At 120 pages, this is a slimmer volume than most of the others, and the footnote images are in black and white. On the other hand, it does include a sheet of stickers. The artwork focuses on the latter half of the series, from about volume 38 onward, and there’s plenty here to please any Naruto fan. This book reads right to left.

Pepita: Takehike Inoue Meets Gaudi, by Takehiko Inoue
This book is a little different from the others in this post, in that it’s a travel memoir, not a collection of previously published work. Takehiko Inoue is the creator of Vagabond, Real, and Slam Dunk, but in Pepita he records his visit to Spain to visit a number of sites associated with the Catalan architect Antoni Gaudi—the buildings he designed and also the area he came from. Inoue, an accomplished artist by any measure, depicts his travels with drawings and photographs, as well as text describing his reaction to the sites. This book reads right to left.

Alice in the Country of Diamonds ~Wonderful Wonder World~ Official Visual Fan Book, by QuinRose
The “Alice” story, loosely based on Alice in Wonderland, started as a video game in Japan, but English-language readers first experienced it as the manga series Alice in the Country of Hearts. Since then it has expanded to numerous spinoffs, including the game Alice in the Country of Diamonds ~Wonderful Wonder World~. As the subtitle suggests, this book is a visual guide to the world of the game, with a brief introduction to the story, character profiles, an interview with the artist and scriptwriter, and about 40 pages of original manga. While much of the book is specific to the game, there’s a lot here to interest any Alice fan. This book reads from left to right—except for the comics section, which starts at the end of the book and reads right to left.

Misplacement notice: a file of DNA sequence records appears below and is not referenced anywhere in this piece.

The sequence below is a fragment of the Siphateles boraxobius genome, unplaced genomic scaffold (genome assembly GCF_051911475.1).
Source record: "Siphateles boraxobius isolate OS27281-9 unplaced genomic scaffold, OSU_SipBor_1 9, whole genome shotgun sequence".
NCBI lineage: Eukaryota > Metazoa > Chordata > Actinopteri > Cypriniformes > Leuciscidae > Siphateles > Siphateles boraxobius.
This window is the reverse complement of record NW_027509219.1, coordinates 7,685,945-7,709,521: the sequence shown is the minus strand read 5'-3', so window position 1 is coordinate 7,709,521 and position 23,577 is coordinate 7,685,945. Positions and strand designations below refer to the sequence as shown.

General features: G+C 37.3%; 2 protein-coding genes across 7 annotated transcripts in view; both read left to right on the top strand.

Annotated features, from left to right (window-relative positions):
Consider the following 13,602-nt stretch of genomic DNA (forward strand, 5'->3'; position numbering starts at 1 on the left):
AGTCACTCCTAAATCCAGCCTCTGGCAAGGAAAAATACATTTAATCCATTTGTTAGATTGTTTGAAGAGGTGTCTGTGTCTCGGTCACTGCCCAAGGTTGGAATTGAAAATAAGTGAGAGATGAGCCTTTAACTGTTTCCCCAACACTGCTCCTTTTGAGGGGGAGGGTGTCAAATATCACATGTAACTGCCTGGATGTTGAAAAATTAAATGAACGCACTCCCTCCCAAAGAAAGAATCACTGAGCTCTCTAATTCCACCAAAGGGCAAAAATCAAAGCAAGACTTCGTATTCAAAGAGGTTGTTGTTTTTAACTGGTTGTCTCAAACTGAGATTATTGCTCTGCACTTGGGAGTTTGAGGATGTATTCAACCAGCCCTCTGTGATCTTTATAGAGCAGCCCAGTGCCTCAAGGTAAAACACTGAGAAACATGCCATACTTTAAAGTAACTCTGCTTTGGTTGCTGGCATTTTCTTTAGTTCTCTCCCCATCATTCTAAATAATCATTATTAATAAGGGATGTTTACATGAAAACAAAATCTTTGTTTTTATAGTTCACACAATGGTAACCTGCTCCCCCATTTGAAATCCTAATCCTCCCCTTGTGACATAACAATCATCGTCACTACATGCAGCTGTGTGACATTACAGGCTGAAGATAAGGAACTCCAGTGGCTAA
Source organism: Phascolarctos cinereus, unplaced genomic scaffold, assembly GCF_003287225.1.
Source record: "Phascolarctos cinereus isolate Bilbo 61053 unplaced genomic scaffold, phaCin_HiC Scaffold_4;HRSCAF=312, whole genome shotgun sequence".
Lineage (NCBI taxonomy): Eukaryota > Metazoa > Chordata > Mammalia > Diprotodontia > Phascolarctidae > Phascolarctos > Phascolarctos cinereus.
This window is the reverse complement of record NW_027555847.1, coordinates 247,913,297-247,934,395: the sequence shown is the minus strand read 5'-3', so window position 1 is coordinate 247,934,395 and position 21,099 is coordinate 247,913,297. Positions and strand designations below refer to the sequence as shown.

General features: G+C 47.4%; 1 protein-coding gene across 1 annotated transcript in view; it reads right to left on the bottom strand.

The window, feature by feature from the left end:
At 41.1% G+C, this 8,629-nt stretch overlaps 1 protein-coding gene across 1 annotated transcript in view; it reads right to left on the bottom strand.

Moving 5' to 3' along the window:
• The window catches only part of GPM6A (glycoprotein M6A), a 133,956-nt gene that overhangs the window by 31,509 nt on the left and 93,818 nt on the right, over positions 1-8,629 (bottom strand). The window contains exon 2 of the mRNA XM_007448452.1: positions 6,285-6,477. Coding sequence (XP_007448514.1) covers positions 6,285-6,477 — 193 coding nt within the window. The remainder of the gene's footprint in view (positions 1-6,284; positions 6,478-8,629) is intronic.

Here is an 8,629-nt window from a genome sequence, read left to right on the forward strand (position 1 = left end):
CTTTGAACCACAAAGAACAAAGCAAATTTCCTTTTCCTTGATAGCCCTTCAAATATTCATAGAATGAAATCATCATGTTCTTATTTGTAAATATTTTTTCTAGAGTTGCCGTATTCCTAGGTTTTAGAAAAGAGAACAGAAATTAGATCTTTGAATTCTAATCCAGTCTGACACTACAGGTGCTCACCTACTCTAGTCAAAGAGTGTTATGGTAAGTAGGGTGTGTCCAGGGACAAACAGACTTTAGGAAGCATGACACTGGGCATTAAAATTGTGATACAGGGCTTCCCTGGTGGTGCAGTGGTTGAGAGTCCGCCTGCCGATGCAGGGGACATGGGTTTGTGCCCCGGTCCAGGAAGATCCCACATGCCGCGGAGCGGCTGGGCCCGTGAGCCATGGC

PandoraHearts Odds and Ends, by Jun Mochizuki
PandoraHearts wound up its run earlier this year with volume 24, which will be released in English next March. This art book features covers, extras, and rough sketches from the first 10 volumes of the series, plus some art from Mochizuki’s one-shot manga Crimson-Shell. Heavy paper, a dust cover, a slipcase, and some die-cut pages give this book a particularly deluxe feeling. This book reads right to left.

The Art of Satoshi Kon, by Satoshi Kon
Satoshi Kon started his career as a manga creator and went on to become the director of a handful of critically acclaimed anime (Perfect Blue, Millennium Actress, Tokyo Godfathers, Paprika) before his death in 2010 at the age of 46. This volume collects work from his entire career, from art school drawings through manga covers, promotional art for his anime, even storyboards from his animated short Good Morning. Kon’s notes on the artwork were originally written for a 2008 exhibit of his work, and revised shortly before his death. The book also includes a letter of condolence to one of Kon’s colleagues from director Darren Aronofsky. This book reads left to right.